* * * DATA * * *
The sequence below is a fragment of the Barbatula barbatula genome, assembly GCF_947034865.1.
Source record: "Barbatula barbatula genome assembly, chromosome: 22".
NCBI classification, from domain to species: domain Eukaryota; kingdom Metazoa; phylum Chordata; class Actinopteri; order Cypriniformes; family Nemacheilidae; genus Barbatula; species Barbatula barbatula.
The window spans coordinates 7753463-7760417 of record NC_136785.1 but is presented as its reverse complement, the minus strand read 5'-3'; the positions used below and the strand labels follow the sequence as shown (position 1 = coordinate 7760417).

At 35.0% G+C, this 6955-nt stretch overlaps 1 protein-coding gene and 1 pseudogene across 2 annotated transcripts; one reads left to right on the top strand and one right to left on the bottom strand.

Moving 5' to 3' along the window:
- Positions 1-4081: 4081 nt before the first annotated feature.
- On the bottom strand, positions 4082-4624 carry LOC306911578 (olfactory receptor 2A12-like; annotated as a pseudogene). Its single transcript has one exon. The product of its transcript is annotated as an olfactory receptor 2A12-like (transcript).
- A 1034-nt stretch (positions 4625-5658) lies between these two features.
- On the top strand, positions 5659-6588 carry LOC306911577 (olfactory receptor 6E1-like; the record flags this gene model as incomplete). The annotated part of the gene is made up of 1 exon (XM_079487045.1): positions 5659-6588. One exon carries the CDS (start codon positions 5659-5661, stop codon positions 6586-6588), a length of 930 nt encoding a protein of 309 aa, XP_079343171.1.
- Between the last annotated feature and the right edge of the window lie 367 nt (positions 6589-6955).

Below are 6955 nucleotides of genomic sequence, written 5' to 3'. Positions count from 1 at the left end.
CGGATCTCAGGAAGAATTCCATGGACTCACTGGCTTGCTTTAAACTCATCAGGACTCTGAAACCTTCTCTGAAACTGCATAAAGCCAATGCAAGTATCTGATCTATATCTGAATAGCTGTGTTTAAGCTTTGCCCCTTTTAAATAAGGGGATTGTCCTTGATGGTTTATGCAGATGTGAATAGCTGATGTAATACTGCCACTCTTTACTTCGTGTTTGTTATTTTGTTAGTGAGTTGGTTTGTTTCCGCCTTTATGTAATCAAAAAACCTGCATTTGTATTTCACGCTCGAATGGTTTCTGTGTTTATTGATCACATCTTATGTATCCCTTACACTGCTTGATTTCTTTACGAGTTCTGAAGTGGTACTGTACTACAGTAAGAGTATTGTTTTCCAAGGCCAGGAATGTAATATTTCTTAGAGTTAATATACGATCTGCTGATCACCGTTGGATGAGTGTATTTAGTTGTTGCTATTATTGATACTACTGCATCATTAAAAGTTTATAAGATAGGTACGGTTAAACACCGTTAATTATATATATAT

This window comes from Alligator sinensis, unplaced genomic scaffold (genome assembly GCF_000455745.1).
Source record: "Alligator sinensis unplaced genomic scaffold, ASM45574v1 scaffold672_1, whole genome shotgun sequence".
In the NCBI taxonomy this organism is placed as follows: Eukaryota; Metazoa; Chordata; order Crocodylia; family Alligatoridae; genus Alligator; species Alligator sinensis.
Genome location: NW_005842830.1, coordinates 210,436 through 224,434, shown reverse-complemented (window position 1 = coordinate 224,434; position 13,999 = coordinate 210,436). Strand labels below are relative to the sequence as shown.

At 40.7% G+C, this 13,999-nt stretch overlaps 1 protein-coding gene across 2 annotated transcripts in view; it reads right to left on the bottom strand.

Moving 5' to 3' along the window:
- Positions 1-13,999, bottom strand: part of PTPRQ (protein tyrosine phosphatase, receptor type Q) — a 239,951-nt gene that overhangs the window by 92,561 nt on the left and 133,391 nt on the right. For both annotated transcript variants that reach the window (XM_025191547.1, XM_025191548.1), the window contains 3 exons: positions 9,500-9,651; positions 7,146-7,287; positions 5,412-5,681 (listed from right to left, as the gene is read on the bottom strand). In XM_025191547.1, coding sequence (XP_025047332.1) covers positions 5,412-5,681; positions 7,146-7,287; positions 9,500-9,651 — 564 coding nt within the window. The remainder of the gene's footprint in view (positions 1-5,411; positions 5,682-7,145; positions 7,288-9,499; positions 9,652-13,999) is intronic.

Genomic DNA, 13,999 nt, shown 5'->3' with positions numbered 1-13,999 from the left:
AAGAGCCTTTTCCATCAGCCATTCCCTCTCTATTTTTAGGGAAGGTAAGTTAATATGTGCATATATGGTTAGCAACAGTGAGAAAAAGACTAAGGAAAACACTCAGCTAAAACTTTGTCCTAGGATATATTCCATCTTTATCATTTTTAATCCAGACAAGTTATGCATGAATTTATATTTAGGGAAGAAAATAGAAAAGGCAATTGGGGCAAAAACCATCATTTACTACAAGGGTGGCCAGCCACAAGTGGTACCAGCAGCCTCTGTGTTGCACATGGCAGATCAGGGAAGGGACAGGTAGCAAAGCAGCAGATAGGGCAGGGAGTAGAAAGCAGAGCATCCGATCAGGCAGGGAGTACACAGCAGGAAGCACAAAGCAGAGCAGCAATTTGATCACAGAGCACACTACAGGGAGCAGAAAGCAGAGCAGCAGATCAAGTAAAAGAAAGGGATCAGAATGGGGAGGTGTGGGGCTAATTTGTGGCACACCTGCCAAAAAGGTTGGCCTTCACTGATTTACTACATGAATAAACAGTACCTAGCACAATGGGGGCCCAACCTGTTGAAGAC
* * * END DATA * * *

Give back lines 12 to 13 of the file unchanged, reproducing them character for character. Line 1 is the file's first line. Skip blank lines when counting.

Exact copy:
Below are 6955 nucleotides of genomic sequence, written 5' to 3'. Positions count from 1 at the left end.
CGGATCTCAGGAAGAATTCCATGGACTCACTGGCTTGCTTTAAACTCATCAGGACTCTGAAACCTTCTCTGAAACTGCATAAAGCCAATGCAAGTATCTGATCTATATCTGAATAGCTGTGTTTAAGCTTTGCCCCTTTTAAATAAGGGGATTGTCCTTGATGGTTTATGCAGATGTGAATAGCTGATGTAATACTGCCACTCTTTACTTCGTGTTTGTTATTTTGTTAGTGAGTTGGTTTGTTTCCGCCTTTATGTAATCAAAAAACCTGCATTTGTATTTCACGCTCGAATGGTTTCTGTGTTTATTGATCACATCTTATGTATCCCTTACACTGCTTGATTTCTTTACGAGTTCTGAAGTGGTACTGTACTACAGTAAGAGTATTGTTTTCCAAGGCCAGGAATGTAATATTTCTTAGAGTTAATATACGATCTGCTGATCACCGTTGGATGAGTGTATTTAGTTGTTGCTATTATTGATACTACTGCATCATTAAAAGTTTATAAGATAGGTACGGTTAAACACCGTTAATTATATATATAT